The Healing Power of Food: Lessening FODMAPs Load May Spell IBS Relief

FODMAPs sounds like it might be the latest automobile GPS navigation system or weather radar detection unit. Instead, FODMAPS is a therapeutic eating plan that has been gaining ground as an effective protocol to help people who are suffering from irritable bowel syndrome (IBS).

The quirky name FODMAPs stands for

F= Fermentable

These are a family of carbohydrates and short-chain sugars that are more easily fermented in the digestive tract and most likely to contribute to gas, bloating, pain, and other frustrating gut symptoms. Digestive detectives have known for many decades that some foods may be more problematic than others if you have IBS. But more recently, scientists from Australia and the United States have been on the trail of tracking down FODMAPs as instigators of IBS. Total elimination of FODMAPs may not be necessary or realistic, but lessening the FODMAPs load may spell IBS relief.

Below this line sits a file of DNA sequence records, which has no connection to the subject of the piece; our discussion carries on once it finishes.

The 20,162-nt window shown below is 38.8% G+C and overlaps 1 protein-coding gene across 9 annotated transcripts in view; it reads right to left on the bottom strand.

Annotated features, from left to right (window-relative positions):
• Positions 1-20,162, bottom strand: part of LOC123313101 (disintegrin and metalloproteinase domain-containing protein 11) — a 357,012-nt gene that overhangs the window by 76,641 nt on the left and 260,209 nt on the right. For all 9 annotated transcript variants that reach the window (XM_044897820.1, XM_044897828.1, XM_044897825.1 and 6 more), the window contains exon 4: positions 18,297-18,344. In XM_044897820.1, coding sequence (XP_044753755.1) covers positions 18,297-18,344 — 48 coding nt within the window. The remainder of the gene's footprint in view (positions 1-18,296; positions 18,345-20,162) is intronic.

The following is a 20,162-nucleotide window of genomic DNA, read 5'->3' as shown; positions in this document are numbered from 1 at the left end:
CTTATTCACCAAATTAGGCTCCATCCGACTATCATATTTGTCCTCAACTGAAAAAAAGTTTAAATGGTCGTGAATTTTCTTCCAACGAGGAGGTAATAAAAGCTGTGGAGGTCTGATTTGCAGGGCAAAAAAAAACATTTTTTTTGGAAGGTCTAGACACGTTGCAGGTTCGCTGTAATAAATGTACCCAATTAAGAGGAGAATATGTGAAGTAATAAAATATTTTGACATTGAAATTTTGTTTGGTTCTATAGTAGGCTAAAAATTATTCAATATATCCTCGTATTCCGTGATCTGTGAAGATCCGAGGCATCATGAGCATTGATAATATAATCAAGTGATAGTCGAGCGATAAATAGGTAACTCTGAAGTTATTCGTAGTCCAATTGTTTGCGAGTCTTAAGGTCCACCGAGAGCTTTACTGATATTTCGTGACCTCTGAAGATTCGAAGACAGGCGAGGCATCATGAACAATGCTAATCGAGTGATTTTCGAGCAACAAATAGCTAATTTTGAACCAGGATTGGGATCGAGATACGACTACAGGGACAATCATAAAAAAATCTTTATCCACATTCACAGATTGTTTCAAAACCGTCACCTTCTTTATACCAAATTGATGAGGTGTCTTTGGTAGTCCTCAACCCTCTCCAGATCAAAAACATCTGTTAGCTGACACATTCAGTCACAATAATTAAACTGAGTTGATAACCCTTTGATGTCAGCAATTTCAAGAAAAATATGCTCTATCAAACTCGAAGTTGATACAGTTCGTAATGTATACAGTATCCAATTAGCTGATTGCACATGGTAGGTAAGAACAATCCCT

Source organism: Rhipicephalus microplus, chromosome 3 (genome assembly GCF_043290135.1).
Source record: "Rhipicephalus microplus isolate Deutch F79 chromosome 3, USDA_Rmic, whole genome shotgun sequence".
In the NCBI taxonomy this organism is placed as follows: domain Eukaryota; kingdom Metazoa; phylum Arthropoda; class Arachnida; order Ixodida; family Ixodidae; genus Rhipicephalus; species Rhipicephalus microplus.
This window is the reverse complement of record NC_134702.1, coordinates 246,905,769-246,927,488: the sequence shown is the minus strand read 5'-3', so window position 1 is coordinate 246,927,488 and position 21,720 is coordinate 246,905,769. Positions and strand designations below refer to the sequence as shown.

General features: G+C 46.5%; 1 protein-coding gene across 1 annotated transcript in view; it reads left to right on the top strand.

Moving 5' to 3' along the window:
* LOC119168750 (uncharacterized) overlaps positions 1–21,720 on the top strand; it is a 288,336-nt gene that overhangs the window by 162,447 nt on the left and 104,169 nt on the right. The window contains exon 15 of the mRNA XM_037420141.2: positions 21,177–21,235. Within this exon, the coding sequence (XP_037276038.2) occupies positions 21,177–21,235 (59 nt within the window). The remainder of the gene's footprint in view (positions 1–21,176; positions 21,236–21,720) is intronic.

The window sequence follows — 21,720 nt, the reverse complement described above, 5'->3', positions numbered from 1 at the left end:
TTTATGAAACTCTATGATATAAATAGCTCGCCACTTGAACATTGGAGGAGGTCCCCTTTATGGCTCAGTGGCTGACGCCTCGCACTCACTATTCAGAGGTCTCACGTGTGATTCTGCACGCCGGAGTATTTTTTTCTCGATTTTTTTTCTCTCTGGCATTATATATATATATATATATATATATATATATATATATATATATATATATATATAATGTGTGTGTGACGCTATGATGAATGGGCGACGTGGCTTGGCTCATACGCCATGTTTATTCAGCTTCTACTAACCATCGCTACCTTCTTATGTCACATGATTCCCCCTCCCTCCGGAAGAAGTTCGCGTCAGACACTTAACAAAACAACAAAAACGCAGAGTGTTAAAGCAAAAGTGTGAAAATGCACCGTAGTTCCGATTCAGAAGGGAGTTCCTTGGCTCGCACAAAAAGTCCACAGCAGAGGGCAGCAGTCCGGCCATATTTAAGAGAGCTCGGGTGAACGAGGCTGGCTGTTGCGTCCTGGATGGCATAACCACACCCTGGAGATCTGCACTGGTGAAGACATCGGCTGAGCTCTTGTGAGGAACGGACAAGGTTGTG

Begin by experimenting with a lighter load of the highest FODMAPs foods if you suffer from IBS. Keep a food journal to figure out if this is indeed comfort food for your digestive tract!

High FODMAPs Foods

Fruits: Apples, apricots, avocado, cherries, mango, pears, nectarines, peaches, plums and prunes, watermelon, canned fruit, dried fruit, or fruit juice

Vegetables: Artichokes, asparagus, beets, broccoli, Brussels sprouts, cabbage, cauliflower, garlic, fennel, leeks, mushrooms, okra, onions, peas, radiccio, scallions, shallots, sugar snap peas, snow peas

Grains: Wheat, rye

Legumes: Lentils and beans, including chickpeas, kidney beans, soybeans, etc.

Dairy: Milk (cow, goat, sheep), yogurt, ice cream, cottage cheese, ricotta cheese

Sweeteners: Fructose, high fructose corn syrup, isomalt, maltitol, mannitol, sorbitol, xylitol (Be sure to check labels of packaged foods and avoid these ingredients!)

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Kathie Madonna Swift, MS, RDN, LDN, FAND, EBQ, an author, teacher, and clinical nutritionist, is cofounder of the Integrative and Functional Nutrition Academy, and directs the Center for Mind Body Medicine’s Food As Medicine program.

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